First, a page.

SEN. JOHN EDWARDS: I read it, and I read it just briefly. Actually, I agree with Sen. Dorgan. I would like to have seen him go further. I’d liked to have seen him make it very clear and acknowledge the fact that the reason we’ve been going through this trial is not others, it’s President Clinton. I mean, he’s the source of all this. And I guess I would have liked to have seen him be a little stronger. I do think he’s absolutely right, though. It’s time for this sad chapter to come to an end, and we do need to get on to issues that matter – education, health care, Social Security, the things that I and my colleagues feel so strongly about.

MARGARET WARNER: Sen. Levin, how about you, what did you think about the president’s statement?

SEN. CARL LEVIN: I read it, and I thought it was adequate. I agree with Sen. Durbin. He expressed his profound sorrow for what he had caused and he didn’t – he said now he wanted to look forward. And I think that – those are the two right tones – a statement of contrition for what he did cause, but that was clearly there – and then a forward-looking closing to that short statement. And there will be no celebration at the White House; they have really nothing to celebrate. And there will be, I hope, a realization, at least in the Senate, we came together as a bipartisan group here – regardless of our votes – we are closer as senators than we were before this trial because of what we’ve come through. And I hope the president builds on that – at least Senate’s sense of bipartisanship – this was much too partisan in the House. It got off on the wrong foot there, but we ended it with some bipartisan dignity in the Senate, and I hope the president will build on that.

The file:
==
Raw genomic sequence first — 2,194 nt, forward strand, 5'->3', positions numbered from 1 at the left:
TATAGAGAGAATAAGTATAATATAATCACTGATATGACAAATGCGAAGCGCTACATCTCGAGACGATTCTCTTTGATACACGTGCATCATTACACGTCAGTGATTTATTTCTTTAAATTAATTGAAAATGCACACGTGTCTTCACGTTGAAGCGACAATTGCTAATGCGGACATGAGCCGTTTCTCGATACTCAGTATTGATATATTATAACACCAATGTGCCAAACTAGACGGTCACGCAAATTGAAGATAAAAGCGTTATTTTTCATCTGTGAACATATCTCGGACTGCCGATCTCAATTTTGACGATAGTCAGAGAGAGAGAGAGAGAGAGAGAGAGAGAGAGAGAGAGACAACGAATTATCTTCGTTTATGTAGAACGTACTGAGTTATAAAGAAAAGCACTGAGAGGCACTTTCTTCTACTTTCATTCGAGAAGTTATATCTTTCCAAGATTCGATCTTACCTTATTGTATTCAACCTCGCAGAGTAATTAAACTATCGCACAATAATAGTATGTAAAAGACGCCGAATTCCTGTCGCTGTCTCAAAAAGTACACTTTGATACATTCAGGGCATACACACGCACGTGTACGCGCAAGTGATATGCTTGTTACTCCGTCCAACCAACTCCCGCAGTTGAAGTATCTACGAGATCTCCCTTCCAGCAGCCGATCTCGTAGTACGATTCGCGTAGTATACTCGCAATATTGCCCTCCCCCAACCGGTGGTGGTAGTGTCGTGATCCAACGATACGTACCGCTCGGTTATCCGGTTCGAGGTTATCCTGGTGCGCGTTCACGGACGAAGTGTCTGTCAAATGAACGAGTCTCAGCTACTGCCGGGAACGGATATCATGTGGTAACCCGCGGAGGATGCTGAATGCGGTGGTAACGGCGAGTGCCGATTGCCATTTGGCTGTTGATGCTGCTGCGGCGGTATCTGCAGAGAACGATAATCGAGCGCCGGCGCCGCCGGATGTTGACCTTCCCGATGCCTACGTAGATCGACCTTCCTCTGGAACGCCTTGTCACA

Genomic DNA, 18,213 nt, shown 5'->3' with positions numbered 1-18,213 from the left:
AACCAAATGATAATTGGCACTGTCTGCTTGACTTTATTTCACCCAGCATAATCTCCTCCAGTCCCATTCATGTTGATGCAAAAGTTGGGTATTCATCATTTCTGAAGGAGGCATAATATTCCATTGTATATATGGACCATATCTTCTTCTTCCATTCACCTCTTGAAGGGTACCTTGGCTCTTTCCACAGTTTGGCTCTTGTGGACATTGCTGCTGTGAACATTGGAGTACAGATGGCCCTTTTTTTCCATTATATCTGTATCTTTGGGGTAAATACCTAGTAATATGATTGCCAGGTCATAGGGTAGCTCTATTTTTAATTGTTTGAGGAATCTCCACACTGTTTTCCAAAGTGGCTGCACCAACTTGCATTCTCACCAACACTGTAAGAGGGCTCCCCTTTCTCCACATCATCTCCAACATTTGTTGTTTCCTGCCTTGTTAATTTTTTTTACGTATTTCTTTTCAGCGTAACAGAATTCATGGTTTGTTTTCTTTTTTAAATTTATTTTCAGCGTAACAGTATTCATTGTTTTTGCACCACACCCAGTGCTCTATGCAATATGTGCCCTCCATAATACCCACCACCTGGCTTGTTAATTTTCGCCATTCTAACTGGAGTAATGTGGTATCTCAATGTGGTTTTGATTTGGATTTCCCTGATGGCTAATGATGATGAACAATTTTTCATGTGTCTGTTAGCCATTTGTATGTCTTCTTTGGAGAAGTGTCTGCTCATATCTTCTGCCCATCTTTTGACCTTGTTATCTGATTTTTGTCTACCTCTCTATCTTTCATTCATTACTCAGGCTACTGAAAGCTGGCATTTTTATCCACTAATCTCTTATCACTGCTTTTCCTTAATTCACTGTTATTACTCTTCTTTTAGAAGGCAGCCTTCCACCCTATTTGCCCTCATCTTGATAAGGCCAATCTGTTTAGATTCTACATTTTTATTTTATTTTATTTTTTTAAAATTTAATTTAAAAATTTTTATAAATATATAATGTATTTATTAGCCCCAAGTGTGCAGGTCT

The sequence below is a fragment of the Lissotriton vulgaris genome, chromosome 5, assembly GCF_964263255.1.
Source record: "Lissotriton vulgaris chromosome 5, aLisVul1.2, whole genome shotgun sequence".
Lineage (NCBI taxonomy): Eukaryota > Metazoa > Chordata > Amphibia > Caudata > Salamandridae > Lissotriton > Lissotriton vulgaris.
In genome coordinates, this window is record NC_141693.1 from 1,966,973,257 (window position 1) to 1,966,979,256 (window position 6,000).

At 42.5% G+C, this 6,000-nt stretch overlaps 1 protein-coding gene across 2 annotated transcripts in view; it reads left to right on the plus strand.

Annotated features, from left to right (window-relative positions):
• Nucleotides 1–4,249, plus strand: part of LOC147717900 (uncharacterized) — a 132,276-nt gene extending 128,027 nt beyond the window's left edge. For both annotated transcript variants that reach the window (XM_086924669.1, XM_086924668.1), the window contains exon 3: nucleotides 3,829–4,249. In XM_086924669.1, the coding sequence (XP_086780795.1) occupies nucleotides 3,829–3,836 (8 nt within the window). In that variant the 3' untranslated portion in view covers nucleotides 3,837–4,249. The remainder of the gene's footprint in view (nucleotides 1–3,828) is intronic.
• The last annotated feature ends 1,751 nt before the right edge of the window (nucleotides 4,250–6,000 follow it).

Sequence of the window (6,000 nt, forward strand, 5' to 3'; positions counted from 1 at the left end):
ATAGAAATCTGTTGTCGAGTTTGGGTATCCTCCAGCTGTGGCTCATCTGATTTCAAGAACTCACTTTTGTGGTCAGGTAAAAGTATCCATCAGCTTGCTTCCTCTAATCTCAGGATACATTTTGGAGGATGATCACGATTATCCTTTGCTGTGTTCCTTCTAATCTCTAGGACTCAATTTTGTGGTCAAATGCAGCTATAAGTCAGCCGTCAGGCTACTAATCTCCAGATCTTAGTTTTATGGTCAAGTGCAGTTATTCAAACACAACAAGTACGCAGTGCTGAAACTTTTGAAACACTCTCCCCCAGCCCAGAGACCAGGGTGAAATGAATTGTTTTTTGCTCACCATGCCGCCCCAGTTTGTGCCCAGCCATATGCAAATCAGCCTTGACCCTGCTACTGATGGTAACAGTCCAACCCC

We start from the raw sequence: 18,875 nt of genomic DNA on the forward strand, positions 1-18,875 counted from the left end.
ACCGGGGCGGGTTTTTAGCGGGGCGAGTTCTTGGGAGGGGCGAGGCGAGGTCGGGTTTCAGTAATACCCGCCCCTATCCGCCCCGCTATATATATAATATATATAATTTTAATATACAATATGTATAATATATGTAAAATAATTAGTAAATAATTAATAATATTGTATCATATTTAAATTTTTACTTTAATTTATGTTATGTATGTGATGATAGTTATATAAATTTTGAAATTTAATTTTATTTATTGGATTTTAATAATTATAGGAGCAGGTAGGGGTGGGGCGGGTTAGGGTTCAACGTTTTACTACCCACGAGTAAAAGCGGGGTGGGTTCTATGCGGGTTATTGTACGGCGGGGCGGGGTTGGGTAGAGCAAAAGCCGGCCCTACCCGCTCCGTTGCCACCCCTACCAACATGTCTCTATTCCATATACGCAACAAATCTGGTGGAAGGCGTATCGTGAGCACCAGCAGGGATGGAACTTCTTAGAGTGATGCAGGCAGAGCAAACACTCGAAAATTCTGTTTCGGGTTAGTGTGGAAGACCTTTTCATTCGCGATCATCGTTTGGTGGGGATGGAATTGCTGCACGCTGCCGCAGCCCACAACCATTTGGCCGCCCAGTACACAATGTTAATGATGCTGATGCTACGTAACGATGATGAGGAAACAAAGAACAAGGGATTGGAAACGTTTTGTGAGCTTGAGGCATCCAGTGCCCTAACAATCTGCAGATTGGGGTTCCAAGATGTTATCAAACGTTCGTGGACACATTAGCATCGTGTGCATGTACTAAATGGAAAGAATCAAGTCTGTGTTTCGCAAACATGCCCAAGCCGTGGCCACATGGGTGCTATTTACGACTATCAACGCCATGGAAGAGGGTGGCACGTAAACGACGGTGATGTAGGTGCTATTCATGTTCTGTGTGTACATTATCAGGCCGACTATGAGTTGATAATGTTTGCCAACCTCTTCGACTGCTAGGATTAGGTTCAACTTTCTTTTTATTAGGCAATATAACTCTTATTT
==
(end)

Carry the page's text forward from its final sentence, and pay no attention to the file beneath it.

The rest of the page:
MARGARET WARNER: Sen. Durbin, do you think the president has been seriously weakened or wounded to the point that it will be difficult for him to lead?

SEN. RICHARD DURBIN: I don’t think so, but of course, it depends on whether Congress is prepared to be led, or at least prepared to negotiate. He’s a lame duck president in the last two years of an eight-year term, and he’s diminished by that – every president is. But he still has, as I mentioned earlier, really strong support from the American people. He can point to some extraordinary accomplishments. The fact that we are now debating how we’re going to spend a surplus – it wasn’t that long ago that we were fighting through deficits and red ink. We have really – through this president’s leadership and the help of Congress – we’ve dealt with that problem. We have a surplus. We can solve some long-standing problems in this country if we can come together. I think his agenda from the State of the Union address really sets the stage for us to do it.

MARGARET WARNER: Sen. Dorgan, do you think the president is diminished by this, though, what the country’s been through, what he’s been through for the past year?

SEN. BYRON DORGAN: Probably, but I also agree with my colleague, Sen. Durbin. Look, this is a president who I think in many ways has done an excellent job. This country is doing well. Its economy is growing. I mean, there are a lot of good things about where we are and where we’re headed. And this president is full of ideas, a lot of good ideas. And if we can turn our attention to the agenda in front of us, this president can continue to provide leadership through the end of his term. And I hope that Democrats and Republicans and colleague – in Congress, rather, can come together on the important issues and work with the president; I’m sure we will.

MARGARET WARNER: Sen. Levin, you’ve been in the Senate longer than any of your three colleagues here.

SEN. CARL LEVIN: Does it show, though?

MARGARET WARNER: No. I had to look it up. And you said that you all have become closer than you ever have before. Do you think that will carry over?

SEN. CARL LEVIN: I do. It was quite an amazing phenomenon that just – listening to each other – all of us there – each one of us had put a lot of thought into what we would say and there was great respect for each other – and our two leaders – Senators Daschle and Lott – were really quite extraordinary, I think, so we came together as individuals, closer, and as a group much closer, and it can carry over. The president has got great leadership qualities on important issues that people care about. He’s shown an ability to focus in the middle of an impeachment on things that count – on saving Social Security and on education and in guaranteeing health care. He has been able to do that in the middle of an impeachment, and I have no doubt now that this is over he will do so even more than ever.

MARGARET WARNER: All right. Well, thank you all four very much, and have a nice break.